First Created 10/1/2012
Lake Cachet II in Chile’s southern Patagonia region was once an enormous, two-square-mile glacial lake. But now, the lake is empty. In a period in March that lasted less than 24 hours, the lake completely vanished, the Agence France Presse reported today.
This is actually the 11th time that the lake has drained since 2008, and scientists wonder if global warming is to blame. The lake’s water comes from a glacier, but rising temperatures have made the glacier weaker. As a result, Lake Cachet II’s 200 million cubic liters of water gushed out into another river, emptying Lake Cachet II’s lake bed, the AFP said.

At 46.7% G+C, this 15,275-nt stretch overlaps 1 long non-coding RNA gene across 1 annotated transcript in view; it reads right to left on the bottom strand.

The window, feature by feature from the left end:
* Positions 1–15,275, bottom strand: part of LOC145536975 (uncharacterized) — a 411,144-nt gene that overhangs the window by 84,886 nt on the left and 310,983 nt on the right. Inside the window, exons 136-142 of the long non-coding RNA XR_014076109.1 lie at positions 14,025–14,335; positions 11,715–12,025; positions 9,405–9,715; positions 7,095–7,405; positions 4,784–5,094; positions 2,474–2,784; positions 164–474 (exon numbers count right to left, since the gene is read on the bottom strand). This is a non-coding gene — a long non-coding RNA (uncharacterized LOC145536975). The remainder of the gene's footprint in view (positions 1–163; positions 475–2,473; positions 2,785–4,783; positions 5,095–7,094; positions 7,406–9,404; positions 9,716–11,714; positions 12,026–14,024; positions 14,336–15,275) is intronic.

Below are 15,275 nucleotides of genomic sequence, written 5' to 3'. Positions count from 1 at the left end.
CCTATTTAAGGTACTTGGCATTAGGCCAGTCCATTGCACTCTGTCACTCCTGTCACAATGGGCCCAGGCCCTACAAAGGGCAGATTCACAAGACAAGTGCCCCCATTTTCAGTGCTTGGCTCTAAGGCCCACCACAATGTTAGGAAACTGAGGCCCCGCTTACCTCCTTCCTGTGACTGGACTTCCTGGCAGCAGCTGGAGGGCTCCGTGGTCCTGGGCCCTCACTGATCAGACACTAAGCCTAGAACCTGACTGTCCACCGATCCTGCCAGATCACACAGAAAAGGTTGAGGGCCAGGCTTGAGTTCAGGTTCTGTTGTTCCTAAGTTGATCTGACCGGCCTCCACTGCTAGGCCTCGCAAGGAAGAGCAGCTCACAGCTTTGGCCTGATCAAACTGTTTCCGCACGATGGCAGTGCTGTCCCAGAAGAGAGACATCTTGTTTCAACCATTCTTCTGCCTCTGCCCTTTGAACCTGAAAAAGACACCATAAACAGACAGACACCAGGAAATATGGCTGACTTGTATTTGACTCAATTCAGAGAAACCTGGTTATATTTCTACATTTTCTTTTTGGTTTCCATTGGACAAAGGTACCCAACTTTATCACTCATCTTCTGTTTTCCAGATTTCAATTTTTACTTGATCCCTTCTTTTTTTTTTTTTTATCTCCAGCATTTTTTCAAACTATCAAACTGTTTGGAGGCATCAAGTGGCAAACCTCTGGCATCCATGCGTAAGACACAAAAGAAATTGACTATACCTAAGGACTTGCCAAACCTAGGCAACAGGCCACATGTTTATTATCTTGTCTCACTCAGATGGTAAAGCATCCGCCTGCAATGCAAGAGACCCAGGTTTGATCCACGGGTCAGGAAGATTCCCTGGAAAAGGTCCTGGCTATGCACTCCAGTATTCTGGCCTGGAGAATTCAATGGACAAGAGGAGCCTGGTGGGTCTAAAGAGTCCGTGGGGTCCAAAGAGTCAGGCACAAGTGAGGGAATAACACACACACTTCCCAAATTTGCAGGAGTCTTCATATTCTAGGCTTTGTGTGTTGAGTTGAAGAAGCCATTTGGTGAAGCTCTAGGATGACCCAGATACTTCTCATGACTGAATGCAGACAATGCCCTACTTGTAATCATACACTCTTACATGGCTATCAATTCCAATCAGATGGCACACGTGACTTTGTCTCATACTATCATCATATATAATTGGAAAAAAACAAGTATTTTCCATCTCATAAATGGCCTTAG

The United Nations Environment Programme has also said that glaciers on Argentine and Chilean Patagonia are “losing mass faster and for longer than glaciers in other parts of the world,” Newsweek Magazine reported last year.
The most famous example of this occurred in 2007, when a five-acre, 100-feet-deep glacial lake in Chile’s southern Andes region also completely vanished.
“The lake had simply disappeared,” Juan Jose Romero, head of Chile’s National Forest Service, told the Associated Press at the time. “No one knows what happened.”